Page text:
stripped him of his rank, all decorations and retirement
The opposition political parties, the UNP, JVP and the DNA
look on the punishment meted out to Fonseka as an act of
They argue that the continued hearing of the case even
during the court vacation thus preventing the appearance of
Sarath Fonseka’s counsel, denial of the right to cross-
examine witnesses for the prosecution, the precipitated
delivery of order and the President’s approval of the order
on the same day, clearly hold out this Court Martial
exercise as a vindictive act against Sarath Fonseka.
Addressing a media briefing the day after the pronouncement
of the verdict against Fonseka by the Court Martial, UNP
spokesman Gayantha Karunatillake said the time had come for
all opposition political parties to forge a broad united
opposition front to challenge ‘the undemocratic act against
Sarath Fonseka’ and ‘other anti-people measures’ being taken
by the government.
JVP general secretary Tilvin Silva also told a media
briefing last Sunday that the need had arisen for the
opposition parties to protest against the government as a
united force. Anura Kumara Dissanayake and Tiran Alles had,
meanwhile, held talks with Mangala Samaraweera, now in the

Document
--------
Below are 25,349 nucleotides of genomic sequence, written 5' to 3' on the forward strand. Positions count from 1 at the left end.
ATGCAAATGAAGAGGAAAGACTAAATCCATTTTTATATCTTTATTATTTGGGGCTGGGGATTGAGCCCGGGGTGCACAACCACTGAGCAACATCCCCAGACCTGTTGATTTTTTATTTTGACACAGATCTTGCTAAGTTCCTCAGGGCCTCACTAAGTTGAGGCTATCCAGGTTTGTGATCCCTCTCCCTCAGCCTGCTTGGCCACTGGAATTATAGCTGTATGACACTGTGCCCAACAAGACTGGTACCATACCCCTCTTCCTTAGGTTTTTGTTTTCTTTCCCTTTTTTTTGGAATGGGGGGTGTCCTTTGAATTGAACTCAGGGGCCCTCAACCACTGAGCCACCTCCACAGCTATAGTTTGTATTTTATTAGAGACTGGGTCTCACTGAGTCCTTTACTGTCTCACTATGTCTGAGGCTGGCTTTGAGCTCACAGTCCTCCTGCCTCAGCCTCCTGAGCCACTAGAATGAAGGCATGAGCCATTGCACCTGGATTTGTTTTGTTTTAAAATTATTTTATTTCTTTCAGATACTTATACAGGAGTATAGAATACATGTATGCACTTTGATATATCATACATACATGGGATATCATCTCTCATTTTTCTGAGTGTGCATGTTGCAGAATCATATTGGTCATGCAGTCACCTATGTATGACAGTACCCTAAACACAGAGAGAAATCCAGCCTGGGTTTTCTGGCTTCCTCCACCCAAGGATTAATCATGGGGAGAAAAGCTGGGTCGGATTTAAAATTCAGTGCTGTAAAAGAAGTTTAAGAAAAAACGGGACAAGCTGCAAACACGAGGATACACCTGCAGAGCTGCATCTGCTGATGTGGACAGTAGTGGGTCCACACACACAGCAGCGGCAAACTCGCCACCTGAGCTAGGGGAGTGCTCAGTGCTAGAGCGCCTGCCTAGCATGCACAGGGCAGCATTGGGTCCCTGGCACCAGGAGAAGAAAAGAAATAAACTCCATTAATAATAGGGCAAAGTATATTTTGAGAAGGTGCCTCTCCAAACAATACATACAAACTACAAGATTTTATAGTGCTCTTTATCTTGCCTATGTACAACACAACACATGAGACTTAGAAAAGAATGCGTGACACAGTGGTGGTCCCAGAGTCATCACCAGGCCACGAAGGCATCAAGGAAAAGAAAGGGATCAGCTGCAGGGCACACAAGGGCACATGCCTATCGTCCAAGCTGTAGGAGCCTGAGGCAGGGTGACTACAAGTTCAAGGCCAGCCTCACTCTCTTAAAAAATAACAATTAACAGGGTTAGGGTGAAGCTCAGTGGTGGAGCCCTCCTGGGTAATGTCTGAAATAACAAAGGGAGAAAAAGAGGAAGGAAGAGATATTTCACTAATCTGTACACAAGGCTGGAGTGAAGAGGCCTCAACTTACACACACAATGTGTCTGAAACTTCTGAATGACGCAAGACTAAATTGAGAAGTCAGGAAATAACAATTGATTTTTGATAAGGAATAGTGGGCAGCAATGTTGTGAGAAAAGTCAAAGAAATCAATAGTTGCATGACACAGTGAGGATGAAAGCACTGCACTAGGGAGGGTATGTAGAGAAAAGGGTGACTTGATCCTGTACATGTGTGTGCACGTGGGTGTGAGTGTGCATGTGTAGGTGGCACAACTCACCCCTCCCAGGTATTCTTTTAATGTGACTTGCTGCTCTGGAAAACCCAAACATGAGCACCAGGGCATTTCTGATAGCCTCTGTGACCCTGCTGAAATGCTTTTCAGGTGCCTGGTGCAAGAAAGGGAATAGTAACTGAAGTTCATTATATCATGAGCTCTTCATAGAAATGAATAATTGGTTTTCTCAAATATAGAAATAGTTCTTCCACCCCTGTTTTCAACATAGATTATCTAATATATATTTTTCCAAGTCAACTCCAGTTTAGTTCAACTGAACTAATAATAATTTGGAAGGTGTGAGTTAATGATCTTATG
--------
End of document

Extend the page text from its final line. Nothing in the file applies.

UNP, with a view to forging a broad opposition alliance to
create an upsurge of public opinion against ‘undemocratic
actions’ of the government. UNP leader Ranil Wickremesinghe,
general secretary Tissa Attanayake and deputy leader Karu
Jayasuriya have endorsed this move.
First step - a petition to Supreme Court
The joint opposition, as its first step towards opposing the
verdict given against Fonseka, would file a petition
challenging the Court Martial ruling.
The legal preliminaries, in this connection, are being
handled by President Counsel Romesh de Silva and Rienzie
These political parties have decided to consider further
action against the punishment, once the Supreme Court gives
In a related development, a DNA delegation including Anoma
Fonseka, Arjuna Ranatunga, Tiran Alles and Anura Kumara
Dissanyake called on the Mahanayake Theras of Asgiriya and
Malwatte chapters and apprised them of the latest situation.
Media was not alowed to cover the event. But Anoma Fonseka
told media personnel after the meeting that the Maha Nayake
Theras had expressed their shock and dismay at the
punishment given to her husband.
The Mahanayake Theras of Asgiriya and Malwatte chapters have
so far not made any statement to media on the verdict.
According to informed sources, the two prelates had told the
DNA delegates that they would make a public statement once
the Supreme Court gives its order on the petition.